New air filter for COVID-19 could lower risk of being indoors

It heats up to nearly 400 degrees Fahrenheit to kill the coronavirus.

Face masks and social distancing can help block coronavirus-carrying respiratory droplets. But if the virus is airborne — meaning it can travel in smaller aerosol particles, as many scientists believe it can — stemming its spread indoors will require better air filtration systems.

Now, researchers in Texas have created an air filter for COVID-19 that kills 99.8% of coronavirus particles that pass through it — a development that could help make indoor living and working less risky as society emerges from lockdowns.

The Coronavirus-Killing Air Filter

Thanks to existing research, the team behind the new air filter for COVID-19 knew when starting their project that the coronavirus dies if exposed to temperatures above 158 degrees Fahrenheit.

Armed with that knowledge, they set out to create an air filter capable of catching and then heating coronavirus to a temperature far higher: 392 degrees Fahrenheit.

Its ability to help control the spread of the virus could be very useful for society.


Zhifeng Ren

Repurposing a standard air filter to kill the coronavirus in this way wasn’t an option — their pores are too large to catch the virus, and they’re too difficult to heat to the needed temperature.

Instead, the researchers decided to fashion their air filter for COVID-19 out of commercial nickel foam, which has pores that are ideally spaced and sized for filtering out aerosols containing the coronavirus.

The foam is also electrically conductive, meaning it could be self-heating; that allowed the researchers to avoid using an external heat source, which would’ve likely caused a large temperature increase in the surrounding air. (Not ideal in the summer, of course, particularly in Texas.)

According to the group’s paper, published in the journal Materials Today Physics, just one pass through a prototype of their air filter for COVID-19 was enough to kill 99.8% of coronavirus particles in aerosols during testing at the Galveston National Laboratory.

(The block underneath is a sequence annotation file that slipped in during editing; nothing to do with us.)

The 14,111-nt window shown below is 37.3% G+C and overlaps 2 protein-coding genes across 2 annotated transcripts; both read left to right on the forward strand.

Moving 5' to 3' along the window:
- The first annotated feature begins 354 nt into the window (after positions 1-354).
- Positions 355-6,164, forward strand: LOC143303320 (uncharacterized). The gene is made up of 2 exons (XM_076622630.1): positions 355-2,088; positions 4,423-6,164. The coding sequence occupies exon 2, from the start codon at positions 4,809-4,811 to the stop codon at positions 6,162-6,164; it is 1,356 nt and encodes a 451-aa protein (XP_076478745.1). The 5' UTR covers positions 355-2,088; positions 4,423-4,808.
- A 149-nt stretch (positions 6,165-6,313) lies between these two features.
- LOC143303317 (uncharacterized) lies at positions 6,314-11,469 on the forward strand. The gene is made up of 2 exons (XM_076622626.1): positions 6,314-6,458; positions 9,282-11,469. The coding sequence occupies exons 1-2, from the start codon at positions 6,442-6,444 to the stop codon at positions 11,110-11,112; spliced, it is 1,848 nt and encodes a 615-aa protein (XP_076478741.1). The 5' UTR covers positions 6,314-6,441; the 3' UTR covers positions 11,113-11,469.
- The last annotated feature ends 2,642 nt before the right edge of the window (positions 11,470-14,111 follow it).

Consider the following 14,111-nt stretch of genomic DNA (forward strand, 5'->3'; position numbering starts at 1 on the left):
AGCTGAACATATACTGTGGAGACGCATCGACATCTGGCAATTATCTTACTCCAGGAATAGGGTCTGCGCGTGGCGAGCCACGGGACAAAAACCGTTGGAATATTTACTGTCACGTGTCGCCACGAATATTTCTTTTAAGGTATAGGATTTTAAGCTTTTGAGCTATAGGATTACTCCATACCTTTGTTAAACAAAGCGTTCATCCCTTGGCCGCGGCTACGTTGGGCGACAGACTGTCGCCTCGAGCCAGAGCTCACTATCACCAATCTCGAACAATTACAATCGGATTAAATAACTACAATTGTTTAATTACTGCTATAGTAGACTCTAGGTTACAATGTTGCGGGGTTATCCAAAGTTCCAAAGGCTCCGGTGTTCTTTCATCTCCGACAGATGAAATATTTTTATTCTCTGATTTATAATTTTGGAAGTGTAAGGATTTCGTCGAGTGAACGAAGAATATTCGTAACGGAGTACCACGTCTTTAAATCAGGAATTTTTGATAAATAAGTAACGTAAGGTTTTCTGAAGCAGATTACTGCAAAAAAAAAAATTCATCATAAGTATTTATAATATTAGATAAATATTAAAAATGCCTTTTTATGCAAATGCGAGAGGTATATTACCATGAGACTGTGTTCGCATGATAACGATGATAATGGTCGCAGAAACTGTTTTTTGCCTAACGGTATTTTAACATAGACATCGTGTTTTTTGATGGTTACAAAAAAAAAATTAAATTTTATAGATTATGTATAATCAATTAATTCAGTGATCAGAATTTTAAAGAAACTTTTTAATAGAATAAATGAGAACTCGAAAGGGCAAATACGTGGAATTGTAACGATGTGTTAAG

Multi-Prong Effort to Kill the Coronavirus

It must be noted that there’s a big difference between killing nearly 100% of coronavirus particles and killing all of the particles.

Like so many things about the novel coronavirus, its infectious dose — the number of virus-carrying particles that would need to enter your body before you’d actually develop an infection — is still a mystery.

Inhaling a single viral particle wouldn’t be enough to make you sick — your immune system would quickly kill it — but what if you inhaled 50? Or 500?

We simply don’t know, which means installing an air filter for COVID-19 that lets through 0.2% of coronavirus-carrying aerosols won’t be enough to eliminate the possibility of people in the building catching COVID-19.

If 0.2% of viruses get through per hour, how much virus will be in the air after an 8-hour shift? Enough to cause new infections? The answer would depend on how many people inside are exhaling virus particles, and for how long, and how quickly the particles degrade on their own. We simply don’t have enough information to answer those questions yet.

Still, it could lower the risk, especially if combined with face masks, social distancing, and other mitigation strategies.

“This filter could be useful in airports and in airplanes, in office buildings, schools, and cruise ships to stop the spread of COVID-19,” University of Houston researcher Zhifeng Ren, a co-developer of the filter, said in a press release.

“Its ability to help control the spread of the virus could be very useful for society,” he added.

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